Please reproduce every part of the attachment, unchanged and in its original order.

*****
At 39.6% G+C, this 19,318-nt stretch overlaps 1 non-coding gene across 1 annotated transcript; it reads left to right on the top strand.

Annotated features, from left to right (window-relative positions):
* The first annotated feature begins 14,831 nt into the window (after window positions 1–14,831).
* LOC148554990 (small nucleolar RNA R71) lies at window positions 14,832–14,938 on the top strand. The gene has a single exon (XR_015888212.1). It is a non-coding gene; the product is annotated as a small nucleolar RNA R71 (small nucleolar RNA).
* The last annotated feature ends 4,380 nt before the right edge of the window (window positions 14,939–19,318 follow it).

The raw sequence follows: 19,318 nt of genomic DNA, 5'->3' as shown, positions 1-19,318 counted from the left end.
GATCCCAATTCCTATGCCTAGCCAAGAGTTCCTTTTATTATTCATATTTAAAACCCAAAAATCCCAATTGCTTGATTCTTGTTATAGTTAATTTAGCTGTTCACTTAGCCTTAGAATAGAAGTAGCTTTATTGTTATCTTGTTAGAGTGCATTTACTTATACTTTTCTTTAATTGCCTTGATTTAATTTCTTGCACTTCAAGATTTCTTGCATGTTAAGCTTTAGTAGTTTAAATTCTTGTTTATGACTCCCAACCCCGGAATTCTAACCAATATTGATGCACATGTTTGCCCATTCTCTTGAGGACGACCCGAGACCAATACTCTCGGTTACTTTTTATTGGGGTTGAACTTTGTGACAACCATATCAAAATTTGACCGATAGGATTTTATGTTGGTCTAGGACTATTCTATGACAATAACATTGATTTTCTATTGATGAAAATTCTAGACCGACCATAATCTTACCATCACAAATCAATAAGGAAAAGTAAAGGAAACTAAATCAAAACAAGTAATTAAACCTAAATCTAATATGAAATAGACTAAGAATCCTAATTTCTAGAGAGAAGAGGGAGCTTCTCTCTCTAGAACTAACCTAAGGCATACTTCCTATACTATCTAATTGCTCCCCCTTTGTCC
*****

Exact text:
At 39.6% G+C, this 19,318-nt stretch overlaps 1 non-coding gene across 1 annotated transcript; it reads left to right on the top strand.

Annotated features, from left to right (window-relative positions):
* The first annotated feature begins 14,831 nt into the window (after window positions 1–14,831).
* LOC148554990 (small nucleolar RNA R71) lies at window positions 14,832–14,938 on the top strand. The gene has a single exon (XR_015888212.1). It is a non-coding gene; the product is annotated as a small nucleolar RNA R71 (small nucleolar RNA).
* The last annotated feature ends 4,380 nt before the right edge of the window (window positions 14,939–19,318 follow it).

The raw sequence follows: 19,318 nt of genomic DNA, 5'->3' as shown, positions 1-19,318 counted from the left end.
GATCCCAATTCCTATGCCTAGCCAAGAGTTCCTTTTATTATTCATATTTAAAACCCAAAAATCCCAATTGCTTGATTCTTGTTATAGTTAATTTAGCTGTTCACTTAGCCTTAGAATAGAAGTAGCTTTATTGTTATCTTGTTAGAGTGCATTTACTTATACTTTTCTTTAATTGCCTTGATTTAATTTCTTGCACTTCAAGATTTCTTGCATGTTAAGCTTTAGTAGTTTAAATTCTTGTTTATGACTCCCAACCCCGGAATTCTAACCAATATTGATGCACATGTTTGCCCATTCTCTTGAGGACGACCCGAGACCAATACTCTCGGTTACTTTTTATTGGGGTTGAACTTTGTGACAACCATATCAAAATTTGACCGATAGGATTTTATGTTGGTCTAGGACTATTCTATGACAATAACATTGATTTTCTATTGATGAAAATTCTAGACCGACCATAATCTTACCATCACAAATCAATAAGGAAAAGTAAAGGAAACTAAATCAAAACAAGTAATTAAACCTAAATCTAATATGAAATAGACTAAGAATCCTAATTTCTAGAGAGAAGAGGGAGCTTCTCTCTCTAGAACTAACCTAAGGCATACTTCCTATACTATCTAATTGCTCCCCCTTTGTCC